Everything’s Gone Green

Green HatAfter interviews I’d often be so wound up I’d hop in a cab on Market Street and tell the driver to take me to the far side of Golden Gate park where he would drop me off and I’d walk back to my truck parked back down town.  The wandering walk sometimes takes several hours, and I often return after sunset.  I watch the city age over years.

I exit the park and start up the curved sidewalk that leads to the MacDonald’s marking the entrance to Haight.  Today my back sizzles with stripes of pain wrapping testicles and toes.  I walk as fast as I can.  I approach the Anarchist Bookstore and enter after ignoring it since my first and only visit more than 15 years ago.

It looks the same.  A grey slim man with a sparse beard is busy under a pair of headphones.  I walk past him and pick up a book containing line drawings of female reproductive anatomy in the form of a coloring book.  I’m amused, and I put it back to reach for another that claims to be one that kids should have but would never be allowed.  It contains drawings of monsters and unicorns having sex.  I drop it back on the shelf with a thwack and turn to see if the man behind the counter is disengaged enough to help me.  He’s still busy.

The desire to consume language is overwhelming.  I do not enjoy wasting my time with words that do not matter.

I wait for his focus to break so that I might get a pure unmolested-by-bother answer.

He removes his headphones while I’m browsing the store’s most insincere and humorous magazines.  I approach the counter.  He smiles and asks how he might help me.  I explain how painful events have answered many questions but left me with a new interest:  I want to go back to the beginning and use my new eyes.

He nods and smiles.  And says:

‘I see.’

I follow him five or six feet to the bookshelf beside us.

‘This.’

‘Thank you.’

I do not look at the book.  I pull out my money to pay.  He returns to his position behind the cash register and smiles.

‘How long have you been here?’

‘Seventeen years or so.’

‘Do you own this place?’

He laughs out of the side of his face.  I asked the wrong question.

‘It’s a collective.  We all help out.’

I smile and grab my change.

‘Thank you for your help.’

I exit the bookstore and turn right toward lower Haight.

Very far from pursuing the natural order from the lower to the higher, from the inferior to the superior, and from the relatively simple to the more complex; instead of wisely and rationally accompanying the progressive and real movement from the world called inorganic to the world organic, vegetables, animal, and then distinctively human-from chemical matter or chemical being to living matter or living being, and from living being to thinking being-the idealists, obsessed, blinded, and pushed on by the divine phantom which they have inherited from theology, take precisely the opposite course.

They go from the higher to the lower, from the superior to the inferior, from the complex to the simple. They begin with God, either as a person or as divine substance or idea, and the first step that they take is a terrible fall from the sublime heights of the eternal ideal into the mire of the material world; from absolute perfection into absolute imperfection; from thought to being, or rather, from supreme being to nothing. When, how, and why the divine being, eternal, infinite, absolutely perfect, probably weary of himself, decided upon this desperate salto mortale is something which no idealist, no theologian, no metaphysician, no poet, has ever been able to understand himself or explain to the profane. All religions, past and present, and all the systems of transcendental philosophy hinge on this unique and iniquitous mystery.1 Holy men, inspired lawgivers, prophets, messiahs, have searched it for life, and found only torment and death. Like the ancient sphinx, it has devoured them, because they could not explain it. Great philosophers from Heraclitus and Plato down to Descartes, Spinoza: Leibnitz, Kant, Fichte, Schelling, and Hegel, not to mention the Indian philosophers, have written heaps of volumes and built systems as ingenious as sublime, in which they have said by the way many beautiful and grand things and discovered immortal truths, but they have left this mystery, the principal object of their transcendental investigations, as unfathomable as before. The gigantic efforts of the most Wonderful geniuses that the world has known, and who, one after another, for at least thirty centuries, have undertaken anew this labor of Sisyphus, have resulted only in rendering this mystery still more incomprehensible. Is it to be hoped that it will be unveiled to us by the routine speculations of some pedantic disciple of an artificially warmed-over metaphysics at a time when all living and serious spirits have abandoned that ambiguous science born of a compromise-historically explicable no doubt-between the unreason of faith and sound scientific reason?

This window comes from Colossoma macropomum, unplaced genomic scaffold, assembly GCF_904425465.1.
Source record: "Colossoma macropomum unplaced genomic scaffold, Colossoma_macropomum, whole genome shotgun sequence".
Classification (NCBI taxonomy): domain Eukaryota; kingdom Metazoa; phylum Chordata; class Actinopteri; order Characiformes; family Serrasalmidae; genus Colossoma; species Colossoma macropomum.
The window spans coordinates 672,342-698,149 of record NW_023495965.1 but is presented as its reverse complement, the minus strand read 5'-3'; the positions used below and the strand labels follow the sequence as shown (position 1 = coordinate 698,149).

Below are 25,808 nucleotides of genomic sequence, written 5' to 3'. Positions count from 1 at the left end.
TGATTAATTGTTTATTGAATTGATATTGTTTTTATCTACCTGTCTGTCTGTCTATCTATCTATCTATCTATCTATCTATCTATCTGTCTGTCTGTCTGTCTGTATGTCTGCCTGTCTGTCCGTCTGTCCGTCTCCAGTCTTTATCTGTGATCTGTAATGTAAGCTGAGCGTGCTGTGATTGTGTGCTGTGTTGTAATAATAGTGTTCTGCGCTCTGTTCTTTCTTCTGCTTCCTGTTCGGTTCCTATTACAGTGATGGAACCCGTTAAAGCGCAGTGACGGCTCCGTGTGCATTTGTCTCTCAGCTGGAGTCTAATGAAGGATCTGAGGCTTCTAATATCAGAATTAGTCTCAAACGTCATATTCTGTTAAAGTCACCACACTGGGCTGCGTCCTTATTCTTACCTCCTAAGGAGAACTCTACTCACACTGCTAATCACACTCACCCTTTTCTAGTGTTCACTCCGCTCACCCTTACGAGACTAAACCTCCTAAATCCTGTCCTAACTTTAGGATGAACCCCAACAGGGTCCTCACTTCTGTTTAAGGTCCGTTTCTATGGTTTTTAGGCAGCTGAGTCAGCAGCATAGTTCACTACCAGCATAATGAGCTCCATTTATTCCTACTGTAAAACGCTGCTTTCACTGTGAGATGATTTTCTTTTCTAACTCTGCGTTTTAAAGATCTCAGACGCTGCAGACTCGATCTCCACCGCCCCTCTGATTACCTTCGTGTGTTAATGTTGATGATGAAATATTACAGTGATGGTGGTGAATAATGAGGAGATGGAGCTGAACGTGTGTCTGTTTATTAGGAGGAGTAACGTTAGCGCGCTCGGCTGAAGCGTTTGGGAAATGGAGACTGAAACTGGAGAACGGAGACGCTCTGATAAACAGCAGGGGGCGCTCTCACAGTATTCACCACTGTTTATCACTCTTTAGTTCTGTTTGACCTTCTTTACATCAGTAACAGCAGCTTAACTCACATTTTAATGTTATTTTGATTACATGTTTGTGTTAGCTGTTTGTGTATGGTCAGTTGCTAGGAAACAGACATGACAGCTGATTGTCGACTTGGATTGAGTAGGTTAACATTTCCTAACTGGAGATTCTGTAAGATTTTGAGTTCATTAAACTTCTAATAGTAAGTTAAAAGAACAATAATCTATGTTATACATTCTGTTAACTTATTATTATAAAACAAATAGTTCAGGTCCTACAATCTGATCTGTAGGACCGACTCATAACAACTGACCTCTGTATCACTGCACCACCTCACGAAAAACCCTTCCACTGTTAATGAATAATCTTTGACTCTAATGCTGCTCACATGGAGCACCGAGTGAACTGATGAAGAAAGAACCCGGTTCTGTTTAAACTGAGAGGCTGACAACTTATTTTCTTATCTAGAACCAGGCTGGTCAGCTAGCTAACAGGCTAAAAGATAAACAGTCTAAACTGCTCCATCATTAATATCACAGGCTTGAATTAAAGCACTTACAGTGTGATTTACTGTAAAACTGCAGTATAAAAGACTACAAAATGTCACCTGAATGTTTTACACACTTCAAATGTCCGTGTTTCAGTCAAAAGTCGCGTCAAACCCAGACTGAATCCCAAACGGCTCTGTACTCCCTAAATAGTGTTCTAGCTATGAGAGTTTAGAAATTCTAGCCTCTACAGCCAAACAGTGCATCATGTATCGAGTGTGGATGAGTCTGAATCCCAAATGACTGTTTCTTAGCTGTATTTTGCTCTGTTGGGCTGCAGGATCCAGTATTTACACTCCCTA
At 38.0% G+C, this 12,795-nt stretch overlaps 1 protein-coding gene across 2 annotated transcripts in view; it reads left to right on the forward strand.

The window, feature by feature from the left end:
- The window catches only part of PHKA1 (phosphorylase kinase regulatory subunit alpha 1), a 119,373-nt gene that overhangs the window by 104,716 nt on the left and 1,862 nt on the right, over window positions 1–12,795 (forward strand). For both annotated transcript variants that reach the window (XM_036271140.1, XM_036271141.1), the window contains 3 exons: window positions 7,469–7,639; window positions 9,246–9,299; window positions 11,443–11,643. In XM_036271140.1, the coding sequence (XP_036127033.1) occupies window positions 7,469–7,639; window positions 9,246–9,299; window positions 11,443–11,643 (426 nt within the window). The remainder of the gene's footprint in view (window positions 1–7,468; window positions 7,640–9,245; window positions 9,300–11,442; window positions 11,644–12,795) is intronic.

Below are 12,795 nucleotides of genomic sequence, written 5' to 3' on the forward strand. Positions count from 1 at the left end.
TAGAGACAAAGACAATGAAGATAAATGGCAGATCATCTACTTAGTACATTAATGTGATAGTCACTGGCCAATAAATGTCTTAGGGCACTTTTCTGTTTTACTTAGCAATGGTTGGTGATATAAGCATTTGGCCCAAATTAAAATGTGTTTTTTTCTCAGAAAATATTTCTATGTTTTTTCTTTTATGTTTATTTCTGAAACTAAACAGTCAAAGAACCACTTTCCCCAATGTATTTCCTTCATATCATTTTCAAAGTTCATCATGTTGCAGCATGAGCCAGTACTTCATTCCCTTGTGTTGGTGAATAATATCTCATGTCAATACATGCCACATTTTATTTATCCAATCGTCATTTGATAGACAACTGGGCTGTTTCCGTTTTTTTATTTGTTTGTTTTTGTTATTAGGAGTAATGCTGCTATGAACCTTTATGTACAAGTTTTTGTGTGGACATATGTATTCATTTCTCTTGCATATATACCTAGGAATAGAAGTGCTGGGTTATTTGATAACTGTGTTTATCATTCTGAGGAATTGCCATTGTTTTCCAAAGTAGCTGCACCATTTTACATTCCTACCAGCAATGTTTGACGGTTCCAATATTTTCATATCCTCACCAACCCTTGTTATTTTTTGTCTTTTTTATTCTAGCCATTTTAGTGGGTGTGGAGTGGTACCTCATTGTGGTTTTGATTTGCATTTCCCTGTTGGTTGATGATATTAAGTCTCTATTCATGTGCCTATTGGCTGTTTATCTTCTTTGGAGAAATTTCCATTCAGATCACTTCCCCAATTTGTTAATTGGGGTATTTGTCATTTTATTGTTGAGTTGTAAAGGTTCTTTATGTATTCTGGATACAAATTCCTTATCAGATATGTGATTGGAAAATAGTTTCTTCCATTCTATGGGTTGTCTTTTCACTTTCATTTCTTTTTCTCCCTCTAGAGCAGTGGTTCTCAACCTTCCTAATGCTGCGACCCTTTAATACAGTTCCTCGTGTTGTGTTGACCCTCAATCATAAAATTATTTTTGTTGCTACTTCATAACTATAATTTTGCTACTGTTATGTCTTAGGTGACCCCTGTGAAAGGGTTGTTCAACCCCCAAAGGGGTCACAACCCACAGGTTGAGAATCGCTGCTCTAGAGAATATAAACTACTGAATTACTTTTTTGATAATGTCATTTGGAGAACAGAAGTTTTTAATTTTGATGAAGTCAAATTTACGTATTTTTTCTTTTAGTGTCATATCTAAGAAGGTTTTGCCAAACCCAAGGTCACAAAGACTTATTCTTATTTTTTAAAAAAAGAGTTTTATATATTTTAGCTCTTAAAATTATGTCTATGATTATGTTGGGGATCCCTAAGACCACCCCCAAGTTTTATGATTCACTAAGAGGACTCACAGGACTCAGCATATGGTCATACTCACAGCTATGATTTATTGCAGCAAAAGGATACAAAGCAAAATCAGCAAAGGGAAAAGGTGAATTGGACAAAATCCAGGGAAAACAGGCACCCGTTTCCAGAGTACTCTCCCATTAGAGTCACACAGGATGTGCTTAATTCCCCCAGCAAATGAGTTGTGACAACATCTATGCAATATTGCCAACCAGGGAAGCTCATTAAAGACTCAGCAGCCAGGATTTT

It is evident that this terrible mystery is inexplicable-that is, absurd, because only the absurd admits of no explanation. It is evident that whoever finds it essential to his happiness and life must renounce his reason, and return, if he can, to naive, blind, stupid faith, to repeat with Tertullianus and all sincere believers these words, which sum up the very quintessence of theology: Credo quia absurdum. Then all discussion ceases, and nothing remains but the triumphant stupidity of faith. But immediately there arises another question: How comes an intelligent and well-informed man ever to feel the need of believing in this mystery?

MB. God and the State.

Llano Estacado

Galaxie PuffMorning workouts bring cracked dust trails and seldom used railroad tracks.  The California Sun is nowhere near as hot as the one over the New Mexico desert where I roamed aged 12.   Yet, it’s just hot enough to peel back layers of memories revealing the most pleasant sensations of my early rides to the college where I’d double-booked classes only to capture lab time with the mainframe.  What’s missing now are the oil pits, wind-blown plumes of invisible petroleum stink, and the web of caliche roads which seem to hold the Llano Estacado to Earth.  In boiling heat I plotted back country pumpjack routes ending near the southwest quadrant of the road circumscribing NMJC.  Summer weekdays I made the trip on an old ten-speed carving frustrating ruts when the hardpan failed. I suppose I was motivated by the same obsession I see in my own children today: Machine time. Still, I see no similar adventure in their own lives–solo quests over treacherous lands–and it saddens me.  And today, every small avoidance on my trail run triggers instincts to instruct them as to what to watch for, what to avoid, the geology, and the observation of the toil of others, but my children aren’t there.  Their absence begs the question:  What have we wrought?  A question repeating in my mind, but the words are not my own.  While science and society progresses, we haven’t made any significant strides in our own nature.  We’re still viciously vying for wants; corruption has no obvious face, and it is everywhere; the workplace is just a facade behind which hides a nature no different from ranchborne butchery; and cooled offices and retina displays have only changed the face of our routines.  Beneath the thin veneer of our professions exists the same grunting club armed primate waiting to bash in your head for a few corporate kudos. How to prepare them?